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Tea with Mike: Analysis of Yangzijiang, an S-chip (Part 2).

Wednesday, September 4, 2013

Now, let’s address the various concerns I have with regards to investing in YZJ:
1) Falling margins for shipbuilding
Most of the fat contracts secured during the boom years in 2007-2008 are over. One should not expect margins to be fat today but I doubt we will see a free-fall in margins. YZJ's latest quarter's margin is about 20% for its core shipbuilding segment which is low by historical standards but if we compare it with Chinese peers, it’s not bad at all. Management has mentioned they will not drastically lower prices to secure deals. Although I take their word with a pinch of salt, the numbers seem to bear this out too.
2) Operation and execution risk
One of the bigger deals undertaken by YZJ that is due for delivery is the 10,000 TEU container ship. One should closely monitor the delivery as any prolong delay or problems after delivery will be serious, and I would run with my money at double quick time

3) Another fraud in the making?
Yangzijiang, being another S-chip, does need close scrutiny. I cannot ascertain their numbers, but there are a few things I take comfort in. They have FCF in all but 2011, and this translate to dividends, so it’s not a complete paper exercise. Due to the fact that they are dealing with ships, it is extremely difficult to fake a deal, you can check if there is indeed a deal from the customer side (Yangzijiang’s customers are renowned, big companies with ready information on their website) There is also third party website that track shipbuilding orders and the sale of 2nd hand vessels, so chances of a fabricated deal is very low, but there is no way to track margin. E.g. they can be making a loss from building a ship due to cost overrun, but under-report the COGS in the quarterly reports, and there is no way can be sure when it comes to such nitty gritty.
4) HTM investments
This is my biggest concern. Yangzijiang has 12 billion in HTM (held to maturity) investments.  Such investment has provided them with a steady stream of supplementary income, and ensures their financial strength, which is critical in the ship building industry. The HTM investment is literally loans to companies who otherwise are unable to get loans at better rates. So, if you like, Yangzijiang has a banking arm.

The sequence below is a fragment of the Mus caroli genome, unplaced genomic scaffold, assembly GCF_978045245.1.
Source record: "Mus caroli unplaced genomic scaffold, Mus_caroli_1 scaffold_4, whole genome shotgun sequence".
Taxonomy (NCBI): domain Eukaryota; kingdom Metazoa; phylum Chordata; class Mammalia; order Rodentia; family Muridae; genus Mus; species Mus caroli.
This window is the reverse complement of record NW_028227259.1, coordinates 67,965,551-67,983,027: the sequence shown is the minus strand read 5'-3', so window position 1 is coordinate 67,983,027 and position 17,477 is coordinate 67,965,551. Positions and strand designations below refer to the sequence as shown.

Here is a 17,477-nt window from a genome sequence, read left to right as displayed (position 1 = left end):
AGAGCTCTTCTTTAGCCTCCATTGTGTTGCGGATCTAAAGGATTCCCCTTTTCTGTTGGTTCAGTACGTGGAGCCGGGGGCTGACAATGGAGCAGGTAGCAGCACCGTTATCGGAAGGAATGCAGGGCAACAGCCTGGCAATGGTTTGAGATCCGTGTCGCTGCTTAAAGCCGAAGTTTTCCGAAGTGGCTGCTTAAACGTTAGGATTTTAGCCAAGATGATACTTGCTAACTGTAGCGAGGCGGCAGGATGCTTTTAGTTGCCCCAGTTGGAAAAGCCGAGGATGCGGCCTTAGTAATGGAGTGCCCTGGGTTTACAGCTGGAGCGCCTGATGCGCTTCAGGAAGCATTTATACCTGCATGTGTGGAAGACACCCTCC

More than half of its HTM is charging interest rate of more than 12%, and about 1/6 of it HTM is above 18% when the PBoC benchmark rate is about 6% and effective interest rate of YZJ loans is only 4%. (From 2012 AR)

I am concerned about the strength of the companies that need to loan from YZJ at above 12%  which is also known as the shadow banking rate. However, impairment level till 2012 is less than 5%, and from their latest quarterly report, there is zero bad loans, loans are covered by collateral pledged by borrowers.

Another reason why I find the HTM risk easier to bear is fact that about 55% of the collaterals are properties or land, and YZJ has set up a property development arm to develop land at the old shipyard when they were asked to vacant the land for other development purposes, so it seems that the management does have a contingency plan. From the interview with NextInsight, most of these land and properties are in Jiangsu where it operates. Hence, they do not have any problem that comes from a lack of local knowledge.

Ship building and its related activities still contribute up to 90% of its revenue. So, even if there should be some inflated issues with HTM, which are assets and not liabilities, YZJ should still survive.
In conclusion, if you cannot trust the numbers of YZJ, you should not invest in it. If you trust the numbers, there are several good things going for it. Hope my analysis make sense.


Read Part 1: here.


Anonymous said...

What an conincidence ...

YZJ announce another order win today.

In first two months of 2H2013, the Group had secured a total of eight (8) effective shipbuilding contracts with an aggregate value of US$0.214 billion. Year to date, a total of thirty five (35) shipbuilding contracts amounting to US$1.22 billion had come into effective.

As of the announcement day, the Group has a total of 51 options worth US$2.87 billion entered with its respective buyers, of which 22 options are for containerships worth US$1.79 billion and 29 options are for multi-purpose bulk carriers worth US$1.08 billion.

AhJohn said...

Hi AK, you may like to check these stocks, some have good dividend record.

Btw, this is good website to trace dividend history:
(just change NC="stock symbol" will do)

AhJohn said...

For YZJ, I like its CEO comment on consistent dividend.

AK71 said...

Hi Ah John,

If we are investing for income, it is important to look into the sustainability of those dividends which the companies are paying now. So, a track record of being able to pay dividends consistently through the years should be considered, for sure.

Related to this, we might want to look at the gearing levels and also the cash flow statements, amongst other things, of course.

Thanks for sharing. :)

Anonymous said...

S chip is AWESOME !!!

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